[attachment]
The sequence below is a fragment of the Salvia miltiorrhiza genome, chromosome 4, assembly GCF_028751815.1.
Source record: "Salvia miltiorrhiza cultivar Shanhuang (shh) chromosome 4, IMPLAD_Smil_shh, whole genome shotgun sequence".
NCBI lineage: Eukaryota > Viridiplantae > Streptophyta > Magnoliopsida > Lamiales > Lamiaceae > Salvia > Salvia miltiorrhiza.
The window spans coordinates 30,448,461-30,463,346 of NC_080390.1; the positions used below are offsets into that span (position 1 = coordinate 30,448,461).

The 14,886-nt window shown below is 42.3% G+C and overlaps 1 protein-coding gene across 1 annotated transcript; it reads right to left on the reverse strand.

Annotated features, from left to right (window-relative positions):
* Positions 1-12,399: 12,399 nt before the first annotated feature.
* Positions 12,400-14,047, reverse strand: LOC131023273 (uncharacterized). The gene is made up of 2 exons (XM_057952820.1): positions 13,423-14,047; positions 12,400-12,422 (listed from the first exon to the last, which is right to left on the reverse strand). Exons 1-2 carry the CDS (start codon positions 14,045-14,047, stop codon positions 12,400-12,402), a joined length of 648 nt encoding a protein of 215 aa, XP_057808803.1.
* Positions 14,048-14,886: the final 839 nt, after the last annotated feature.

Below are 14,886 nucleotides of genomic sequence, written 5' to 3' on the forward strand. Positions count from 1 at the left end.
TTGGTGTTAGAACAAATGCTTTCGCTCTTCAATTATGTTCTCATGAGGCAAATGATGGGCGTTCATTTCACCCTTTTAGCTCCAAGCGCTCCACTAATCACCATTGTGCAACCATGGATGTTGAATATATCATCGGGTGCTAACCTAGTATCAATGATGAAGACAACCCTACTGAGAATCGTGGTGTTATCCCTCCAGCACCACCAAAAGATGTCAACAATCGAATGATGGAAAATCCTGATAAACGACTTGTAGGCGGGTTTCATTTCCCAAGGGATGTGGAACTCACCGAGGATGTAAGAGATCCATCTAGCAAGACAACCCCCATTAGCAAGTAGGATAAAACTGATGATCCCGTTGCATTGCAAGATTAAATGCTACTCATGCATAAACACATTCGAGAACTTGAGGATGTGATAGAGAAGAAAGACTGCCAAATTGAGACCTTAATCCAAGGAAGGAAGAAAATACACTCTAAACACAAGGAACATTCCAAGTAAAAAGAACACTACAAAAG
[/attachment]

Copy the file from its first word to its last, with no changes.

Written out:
The sequence below is a fragment of the Salvia miltiorrhiza genome, chromosome 4, assembly GCF_028751815.1.
Source record: "Salvia miltiorrhiza cultivar Shanhuang (shh) chromosome 4, IMPLAD_Smil_shh, whole genome shotgun sequence".
NCBI lineage: Eukaryota > Viridiplantae > Streptophyta > Magnoliopsida > Lamiales > Lamiaceae > Salvia > Salvia miltiorrhiza.
The window spans coordinates 30,448,461-30,463,346 of NC_080390.1; the positions used below are offsets into that span (position 1 = coordinate 30,448,461).

The 14,886-nt window shown below is 42.3% G+C and overlaps 1 protein-coding gene across 1 annotated transcript; it reads right to left on the reverse strand.

Annotated features, from left to right (window-relative positions):
* Positions 1-12,399: 12,399 nt before the first annotated feature.
* Positions 12,400-14,047, reverse strand: LOC131023273 (uncharacterized). The gene is made up of 2 exons (XM_057952820.1): positions 13,423-14,047; positions 12,400-12,422 (listed from the first exon to the last, which is right to left on the reverse strand). Exons 1-2 carry the CDS (start codon positions 14,045-14,047, stop codon positions 12,400-12,402), a joined length of 648 nt encoding a protein of 215 aa, XP_057808803.1.
* Positions 14,048-14,886: the final 839 nt, after the last annotated feature.

Below are 14,886 nucleotides of genomic sequence, written 5' to 3' on the forward strand. Positions count from 1 at the left end.
TTGGTGTTAGAACAAATGCTTTCGCTCTTCAATTATGTTCTCATGAGGCAAATGATGGGCGTTCATTTCACCCTTTTAGCTCCAAGCGCTCCACTAATCACCATTGTGCAACCATGGATGTTGAATATATCATCGGGTGCTAACCTAGTATCAATGATGAAGACAACCCTACTGAGAATCGTGGTGTTATCCCTCCAGCACCACCAAAAGATGTCAACAATCGAATGATGGAAAATCCTGATAAACGACTTGTAGGCGGGTTTCATTTCCCAAGGGATGTGGAACTCACCGAGGATGTAAGAGATCCATCTAGCAAGACAACCCCCATTAGCAAGTAGGATAAAACTGATGATCCCGTTGCATTGCAAGATTAAATGCTACTCATGCATAAACACATTCGAGAACTTGAGGATGTGATAGAGAAGAAAGACTGCCAAATTGAGACCTTAATCCAAGGAAGGAAGAAAATACACTCTAAACACAAGGAACATTCCAAGTAAAAAGAACACTACAAAAG